In elevating Kamala Harris to Congress, Californians didn’t just elect a new senator. They also ensured they’ll have a new California attorney general, a change with broad legal and political repercussions.
Gov. Jerry Brown controls who will fill the coveted post. He could let Harris’ deputy assume the role or pick anyone else with the requisite legal experience, a decision that would map the contours for a looming 2018 race to be California’s top cop.
Arguably the second-most powerful statewide official after the governor, the attorney general oversees a system of thousands of lawyers, investigators and peace officers, wields broad powers to open criminal and civil investigations, join federal lawsuits and write official ballot measure titles and summaries that will shape voter perceptions. It is widely seen as a stepping stone to more prominent positions, as it has been for Harris.
“The (attorney general) is an entirely independent operator, has direct supervision over all the state’s (district attorneys), can initiate cases, can take cases over from local DA’s,” said David Carrillo, an expert on the California constitution at UC Berkeley. “It’s a very powerful office.”
Any choice would need to pass muster with state senators and Assembly members who have the power to reject an appointment. But once an appointee clears that legislative bar, Carrillo said, he or she would enjoy broad autonomy.
“There’s the political calculus of getting it past the Legislature, but once that person’s in office, they have two years of the full powers of the office, and they’re not beholden to anyone,” Carrillo said.
Brown declined through a spokesman to illuminate how the process could play out.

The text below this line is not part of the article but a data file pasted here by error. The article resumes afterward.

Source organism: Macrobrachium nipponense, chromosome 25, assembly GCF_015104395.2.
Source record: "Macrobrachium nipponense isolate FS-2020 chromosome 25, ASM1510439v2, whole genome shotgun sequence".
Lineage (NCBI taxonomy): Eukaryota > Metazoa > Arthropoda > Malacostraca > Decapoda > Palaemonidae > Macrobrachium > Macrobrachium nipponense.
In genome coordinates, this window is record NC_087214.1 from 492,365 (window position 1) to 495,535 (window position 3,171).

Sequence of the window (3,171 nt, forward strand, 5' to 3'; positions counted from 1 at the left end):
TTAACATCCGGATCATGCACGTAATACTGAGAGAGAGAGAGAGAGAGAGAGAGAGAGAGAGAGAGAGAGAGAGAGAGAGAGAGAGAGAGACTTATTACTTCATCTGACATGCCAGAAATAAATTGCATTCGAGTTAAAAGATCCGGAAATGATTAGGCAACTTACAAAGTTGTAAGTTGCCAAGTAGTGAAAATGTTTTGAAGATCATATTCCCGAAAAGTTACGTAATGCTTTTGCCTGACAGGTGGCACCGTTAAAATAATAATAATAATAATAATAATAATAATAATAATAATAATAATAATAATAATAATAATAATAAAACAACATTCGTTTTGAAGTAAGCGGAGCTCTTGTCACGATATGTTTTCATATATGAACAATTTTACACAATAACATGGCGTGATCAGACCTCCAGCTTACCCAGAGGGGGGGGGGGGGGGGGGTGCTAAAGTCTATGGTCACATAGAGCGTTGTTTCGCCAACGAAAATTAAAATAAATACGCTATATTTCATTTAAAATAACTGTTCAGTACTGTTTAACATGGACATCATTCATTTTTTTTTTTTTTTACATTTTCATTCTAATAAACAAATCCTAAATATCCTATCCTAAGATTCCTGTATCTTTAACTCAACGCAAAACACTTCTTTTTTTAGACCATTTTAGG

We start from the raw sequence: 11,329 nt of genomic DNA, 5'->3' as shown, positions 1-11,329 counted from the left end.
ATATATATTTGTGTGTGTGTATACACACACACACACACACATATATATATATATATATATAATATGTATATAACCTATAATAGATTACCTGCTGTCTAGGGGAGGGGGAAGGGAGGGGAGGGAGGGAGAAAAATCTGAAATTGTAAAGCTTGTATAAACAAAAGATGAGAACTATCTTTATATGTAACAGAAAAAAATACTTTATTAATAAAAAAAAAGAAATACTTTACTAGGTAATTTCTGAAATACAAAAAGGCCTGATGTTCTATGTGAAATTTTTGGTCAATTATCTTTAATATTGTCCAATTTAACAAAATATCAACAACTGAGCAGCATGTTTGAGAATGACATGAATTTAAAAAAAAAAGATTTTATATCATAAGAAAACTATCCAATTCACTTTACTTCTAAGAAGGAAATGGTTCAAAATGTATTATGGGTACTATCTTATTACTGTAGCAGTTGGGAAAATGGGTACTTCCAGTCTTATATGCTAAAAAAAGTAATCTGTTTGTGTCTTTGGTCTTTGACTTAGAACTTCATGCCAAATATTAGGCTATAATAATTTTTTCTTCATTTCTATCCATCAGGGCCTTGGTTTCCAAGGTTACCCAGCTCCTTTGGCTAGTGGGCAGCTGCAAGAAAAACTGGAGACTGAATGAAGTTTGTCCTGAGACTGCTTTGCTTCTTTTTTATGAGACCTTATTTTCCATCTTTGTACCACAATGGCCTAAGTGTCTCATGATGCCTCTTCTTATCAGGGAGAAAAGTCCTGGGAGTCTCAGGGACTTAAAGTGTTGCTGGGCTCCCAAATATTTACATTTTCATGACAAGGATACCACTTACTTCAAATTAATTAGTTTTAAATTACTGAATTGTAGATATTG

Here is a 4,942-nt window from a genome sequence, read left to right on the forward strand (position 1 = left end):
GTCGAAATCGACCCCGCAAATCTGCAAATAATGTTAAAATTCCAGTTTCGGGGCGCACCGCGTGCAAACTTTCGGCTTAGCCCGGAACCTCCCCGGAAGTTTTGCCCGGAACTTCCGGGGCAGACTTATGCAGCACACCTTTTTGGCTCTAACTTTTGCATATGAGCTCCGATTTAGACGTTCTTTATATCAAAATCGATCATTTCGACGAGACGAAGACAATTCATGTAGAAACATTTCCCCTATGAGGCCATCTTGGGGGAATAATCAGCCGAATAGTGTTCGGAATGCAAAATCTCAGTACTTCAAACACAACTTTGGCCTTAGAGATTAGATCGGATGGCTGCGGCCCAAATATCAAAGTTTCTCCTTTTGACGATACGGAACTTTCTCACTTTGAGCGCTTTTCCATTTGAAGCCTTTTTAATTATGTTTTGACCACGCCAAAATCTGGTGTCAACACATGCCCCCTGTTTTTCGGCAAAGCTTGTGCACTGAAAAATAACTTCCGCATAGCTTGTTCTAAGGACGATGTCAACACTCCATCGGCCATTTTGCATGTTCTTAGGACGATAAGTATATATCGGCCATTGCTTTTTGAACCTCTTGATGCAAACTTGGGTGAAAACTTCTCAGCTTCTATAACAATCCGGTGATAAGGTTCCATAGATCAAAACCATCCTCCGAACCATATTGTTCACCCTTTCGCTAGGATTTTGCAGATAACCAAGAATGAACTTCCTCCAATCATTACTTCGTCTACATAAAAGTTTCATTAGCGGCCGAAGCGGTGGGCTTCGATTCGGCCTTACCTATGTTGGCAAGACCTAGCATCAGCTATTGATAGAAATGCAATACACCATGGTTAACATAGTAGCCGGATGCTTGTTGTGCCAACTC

But that hasn’t stopped political prognosticators from speculating about candidates. Whomever Brown picks, he faces a central choice: whether to choose a placeholder candidate who would step aside rather than run for re-election in 2018 or to elevate someone with the desire to try to serve for almost a decade and the political and financial wherewithal to mount a serious run. That person also would have the huge advantage of using the ballot label “California Attorney General” in the 2018 election.
“Is the governor trying to pick someone who will be consistent with his perspectives and there for 10 years? Or is it a caretaker to keep the office functioning well for two?” said former Attorney General Bill Lockyer. “Does he want to have an impact on who the next attorney general or maybe a future governor will be? Or does he prefer to just have an open primary scramble and whoever wins the election gets it in 2018?”
Administration officials like Brown chief of staff Nancy McFadden or first lady and top Brown aide Anne Gust Brown, both attorneys and members of the governor’s inner circle, often surface in speculation about who could be tabbed for a short-term tenure. Chief Deputy Attorney General Nathan Barankin, who serves under Harris at the Department of Justice and would automatically be elevated to acting attorney general when she resigns to join the Senate, could also slide into the job.
Those options remain firmly in the realm of speculation. Barankin and McFadden did not respond to emails seeking comment. Speaking to reporters, the governor made light of the suggestion he might appoint his spouse.
“My wife is fully employed,” Brown said.
Lockyer acknowledged that “the political chattering class loves to suggest Anne” but added that Gust Brown has said she is not interested and posited that her assuming such a prominent spot “doesn’t seem to be consistent with where (the Browns’) lives together are heading” as Gov. Brown nears a potential end to decades in public service when his fourth term ends in 2018.
“It starts with (Gov. Brown) being utterly unpredictable,” Lockyer said. “It’s very hard to reliably forecast.”